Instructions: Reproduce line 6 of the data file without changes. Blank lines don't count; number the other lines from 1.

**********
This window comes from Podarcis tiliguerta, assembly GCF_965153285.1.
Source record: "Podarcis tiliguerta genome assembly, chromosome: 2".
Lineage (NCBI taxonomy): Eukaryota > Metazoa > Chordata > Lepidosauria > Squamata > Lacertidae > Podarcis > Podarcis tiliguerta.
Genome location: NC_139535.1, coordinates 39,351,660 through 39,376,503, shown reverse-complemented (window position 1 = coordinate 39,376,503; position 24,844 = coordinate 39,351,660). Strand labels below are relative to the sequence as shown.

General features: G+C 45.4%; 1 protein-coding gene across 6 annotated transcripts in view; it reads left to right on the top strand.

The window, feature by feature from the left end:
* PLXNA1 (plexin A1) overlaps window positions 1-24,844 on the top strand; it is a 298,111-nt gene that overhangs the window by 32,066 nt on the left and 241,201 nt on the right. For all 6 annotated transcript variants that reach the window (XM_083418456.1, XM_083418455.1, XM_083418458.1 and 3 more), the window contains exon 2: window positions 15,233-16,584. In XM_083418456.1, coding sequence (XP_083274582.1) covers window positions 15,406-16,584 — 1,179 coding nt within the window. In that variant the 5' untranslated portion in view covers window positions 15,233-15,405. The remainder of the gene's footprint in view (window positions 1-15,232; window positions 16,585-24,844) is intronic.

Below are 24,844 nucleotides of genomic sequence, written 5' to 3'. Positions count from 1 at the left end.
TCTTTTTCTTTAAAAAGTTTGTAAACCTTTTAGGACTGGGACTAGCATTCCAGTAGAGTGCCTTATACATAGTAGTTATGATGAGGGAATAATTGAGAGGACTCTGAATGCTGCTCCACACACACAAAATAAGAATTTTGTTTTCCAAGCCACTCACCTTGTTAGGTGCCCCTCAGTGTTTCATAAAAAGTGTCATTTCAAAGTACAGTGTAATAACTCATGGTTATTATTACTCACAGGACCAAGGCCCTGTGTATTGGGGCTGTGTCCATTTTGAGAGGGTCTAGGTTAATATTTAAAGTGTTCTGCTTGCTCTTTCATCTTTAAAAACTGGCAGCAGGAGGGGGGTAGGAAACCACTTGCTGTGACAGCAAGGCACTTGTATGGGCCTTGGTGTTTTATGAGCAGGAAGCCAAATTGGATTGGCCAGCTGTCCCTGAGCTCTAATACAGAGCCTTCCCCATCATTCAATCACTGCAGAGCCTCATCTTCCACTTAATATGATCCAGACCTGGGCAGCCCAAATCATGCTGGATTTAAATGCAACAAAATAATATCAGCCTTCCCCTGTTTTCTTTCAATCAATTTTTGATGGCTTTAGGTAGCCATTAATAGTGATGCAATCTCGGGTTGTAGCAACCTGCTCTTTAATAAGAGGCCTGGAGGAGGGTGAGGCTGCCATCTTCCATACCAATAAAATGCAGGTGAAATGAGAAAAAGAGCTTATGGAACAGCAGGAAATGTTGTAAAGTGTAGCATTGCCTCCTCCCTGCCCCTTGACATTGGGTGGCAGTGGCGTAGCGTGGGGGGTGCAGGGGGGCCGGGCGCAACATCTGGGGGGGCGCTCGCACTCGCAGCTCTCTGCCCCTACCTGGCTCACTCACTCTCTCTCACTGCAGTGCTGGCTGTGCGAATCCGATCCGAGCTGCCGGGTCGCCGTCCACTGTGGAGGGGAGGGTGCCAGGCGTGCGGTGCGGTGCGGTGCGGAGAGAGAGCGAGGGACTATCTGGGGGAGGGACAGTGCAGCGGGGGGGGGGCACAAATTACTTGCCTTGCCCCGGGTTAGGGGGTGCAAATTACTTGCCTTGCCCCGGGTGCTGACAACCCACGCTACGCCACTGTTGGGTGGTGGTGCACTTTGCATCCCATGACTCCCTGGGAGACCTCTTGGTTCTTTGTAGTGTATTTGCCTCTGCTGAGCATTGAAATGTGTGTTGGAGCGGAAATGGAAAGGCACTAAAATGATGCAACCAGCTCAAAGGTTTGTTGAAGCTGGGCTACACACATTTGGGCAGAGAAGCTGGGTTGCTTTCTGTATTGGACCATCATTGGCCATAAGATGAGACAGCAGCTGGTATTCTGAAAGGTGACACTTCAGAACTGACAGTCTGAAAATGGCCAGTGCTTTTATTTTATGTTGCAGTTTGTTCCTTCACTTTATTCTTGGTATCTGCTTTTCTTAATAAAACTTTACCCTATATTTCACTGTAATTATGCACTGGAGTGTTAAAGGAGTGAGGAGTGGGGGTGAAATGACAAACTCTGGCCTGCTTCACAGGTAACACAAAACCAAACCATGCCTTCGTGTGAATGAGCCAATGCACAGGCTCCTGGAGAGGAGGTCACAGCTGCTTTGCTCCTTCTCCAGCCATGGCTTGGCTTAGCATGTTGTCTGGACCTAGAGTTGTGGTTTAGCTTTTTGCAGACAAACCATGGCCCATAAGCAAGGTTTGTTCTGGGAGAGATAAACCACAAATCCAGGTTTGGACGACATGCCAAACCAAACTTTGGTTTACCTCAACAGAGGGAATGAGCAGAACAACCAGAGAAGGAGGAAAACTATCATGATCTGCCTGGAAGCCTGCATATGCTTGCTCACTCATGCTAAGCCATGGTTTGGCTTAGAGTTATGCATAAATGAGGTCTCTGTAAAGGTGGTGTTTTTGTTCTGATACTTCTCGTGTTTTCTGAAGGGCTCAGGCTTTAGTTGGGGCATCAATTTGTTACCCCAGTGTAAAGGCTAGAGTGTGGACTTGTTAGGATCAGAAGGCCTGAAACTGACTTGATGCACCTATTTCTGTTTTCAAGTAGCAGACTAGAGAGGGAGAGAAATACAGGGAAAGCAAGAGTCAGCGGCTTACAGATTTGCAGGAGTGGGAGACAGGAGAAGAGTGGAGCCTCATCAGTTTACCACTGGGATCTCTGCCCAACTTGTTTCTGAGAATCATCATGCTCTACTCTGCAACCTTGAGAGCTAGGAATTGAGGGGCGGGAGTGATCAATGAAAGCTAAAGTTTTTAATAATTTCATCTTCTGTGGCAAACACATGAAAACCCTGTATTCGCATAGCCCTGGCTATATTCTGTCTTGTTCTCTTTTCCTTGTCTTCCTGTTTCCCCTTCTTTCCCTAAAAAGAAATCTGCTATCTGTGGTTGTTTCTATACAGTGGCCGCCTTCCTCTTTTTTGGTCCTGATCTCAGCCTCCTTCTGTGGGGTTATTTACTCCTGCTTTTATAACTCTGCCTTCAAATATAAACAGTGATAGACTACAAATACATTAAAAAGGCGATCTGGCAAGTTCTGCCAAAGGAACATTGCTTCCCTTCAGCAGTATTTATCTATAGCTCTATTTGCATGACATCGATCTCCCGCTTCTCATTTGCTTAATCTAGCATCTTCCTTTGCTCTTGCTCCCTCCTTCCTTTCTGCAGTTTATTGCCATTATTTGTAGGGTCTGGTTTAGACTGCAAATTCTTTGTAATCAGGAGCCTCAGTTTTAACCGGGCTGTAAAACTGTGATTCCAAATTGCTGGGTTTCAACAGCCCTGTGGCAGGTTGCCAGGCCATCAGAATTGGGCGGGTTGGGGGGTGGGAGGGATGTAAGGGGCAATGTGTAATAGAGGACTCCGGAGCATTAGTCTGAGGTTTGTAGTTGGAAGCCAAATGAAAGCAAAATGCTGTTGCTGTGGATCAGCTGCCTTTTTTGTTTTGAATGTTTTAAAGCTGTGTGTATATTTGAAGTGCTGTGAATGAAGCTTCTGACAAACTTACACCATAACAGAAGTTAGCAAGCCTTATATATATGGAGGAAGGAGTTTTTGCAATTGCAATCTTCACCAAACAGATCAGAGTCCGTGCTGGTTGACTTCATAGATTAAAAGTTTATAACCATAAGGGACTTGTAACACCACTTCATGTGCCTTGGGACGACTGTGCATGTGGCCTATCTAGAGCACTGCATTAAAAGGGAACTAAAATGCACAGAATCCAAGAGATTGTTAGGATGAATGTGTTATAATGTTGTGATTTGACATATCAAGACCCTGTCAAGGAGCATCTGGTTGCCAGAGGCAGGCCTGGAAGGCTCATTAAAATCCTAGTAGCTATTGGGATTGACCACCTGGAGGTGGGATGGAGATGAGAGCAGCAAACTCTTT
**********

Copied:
The window, feature by feature from the left end: